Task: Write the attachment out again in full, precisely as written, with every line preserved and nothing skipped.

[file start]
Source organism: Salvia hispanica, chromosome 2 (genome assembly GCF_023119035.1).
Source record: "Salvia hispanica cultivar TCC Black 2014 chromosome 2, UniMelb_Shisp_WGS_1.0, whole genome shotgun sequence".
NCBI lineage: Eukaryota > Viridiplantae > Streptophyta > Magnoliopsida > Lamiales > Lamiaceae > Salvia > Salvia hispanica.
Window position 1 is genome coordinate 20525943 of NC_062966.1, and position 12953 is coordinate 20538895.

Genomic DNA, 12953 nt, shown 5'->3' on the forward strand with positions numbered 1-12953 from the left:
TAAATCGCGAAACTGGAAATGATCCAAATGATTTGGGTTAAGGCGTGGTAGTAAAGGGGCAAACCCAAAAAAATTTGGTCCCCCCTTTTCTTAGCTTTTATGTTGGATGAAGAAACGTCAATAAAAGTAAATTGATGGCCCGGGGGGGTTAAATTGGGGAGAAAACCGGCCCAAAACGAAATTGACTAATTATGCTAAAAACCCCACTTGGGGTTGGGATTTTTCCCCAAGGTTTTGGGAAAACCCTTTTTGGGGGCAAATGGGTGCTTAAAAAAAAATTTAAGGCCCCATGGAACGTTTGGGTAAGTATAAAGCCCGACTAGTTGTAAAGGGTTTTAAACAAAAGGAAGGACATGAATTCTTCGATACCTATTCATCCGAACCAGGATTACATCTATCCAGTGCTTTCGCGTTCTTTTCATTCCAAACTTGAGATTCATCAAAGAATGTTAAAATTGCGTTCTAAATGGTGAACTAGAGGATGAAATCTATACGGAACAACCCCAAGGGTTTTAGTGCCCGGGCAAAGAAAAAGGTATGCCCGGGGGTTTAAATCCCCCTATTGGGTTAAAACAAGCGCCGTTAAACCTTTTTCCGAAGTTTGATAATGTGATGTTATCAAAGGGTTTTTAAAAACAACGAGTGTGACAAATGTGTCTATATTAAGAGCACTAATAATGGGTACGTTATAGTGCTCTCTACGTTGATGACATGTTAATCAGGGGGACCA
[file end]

Source organism: Salvia hispanica, chromosome 2 (genome assembly GCF_023119035.1).
Source record: "Salvia hispanica cultivar TCC Black 2014 chromosome 2, UniMelb_Shisp_WGS_1.0, whole genome shotgun sequence".
NCBI lineage: Eukaryota > Viridiplantae > Streptophyta > Magnoliopsida > Lamiales > Lamiaceae > Salvia > Salvia hispanica.
Window position 1 is genome coordinate 20525943 of NC_062966.1, and position 12953 is coordinate 20538895.

Genomic DNA, 12953 nt, shown 5'->3' on the forward strand with positions numbered 1-12953 from the left:
TAAATCGCGAAACTGGAAATGATCCAAATGATTTGGGTTAAGGCGTGGTAGTAAAGGGGCAAACCCAAAAAAATTTGGTCCCCCCTTTTCTTAGCTTTTATGTTGGATGAAGAAACGTCAATAAAAGTAAATTGATGGCCCGGGGGGGTTAAATTGGGGAGAAAACCGGCCCAAAACGAAATTGACTAATTATGCTAAAAACCCCACTTGGGGTTGGGATTTTTCCCCAAGGTTTTGGGAAAACCCTTTTTGGGGGCAAATGGGTGCTTAAAAAAAAATTTAAGGCCCCATGGAACGTTTGGGTAAGTATAAAGCCCGACTAGTTGTAAAGGGTTTTAAACAAAAGGAAGGACATGAATTCTTCGATACCTATTCATCCGAACCAGGATTACATCTATCCAGTGCTTTCGCGTTCTTTTCATTCCAAACTTGAGATTCATCAAAGAATGTTAAAATTGCGTTCTAAATGGTGAACTAGAGGATGAAATCTATACGGAACAACCCCAAGGGTTTTAGTGCCCGGGCAAAGAAAAAGGTATGCCCGGGGGTTTAAATCCCCCTATTGGGTTAAAACAAGCGCCGTTAAACCTTTTTCCGAAGTTTGATAATGTGATGTTATCAAAGGGTTTTTAAAAACAACGAGTGTGACAAATGTGTCTATATTAAGAGCACTAATAATGGGTACGTTATAGTGCTCTCTACGTTGATGACATGTTAATCAGGGGGACCA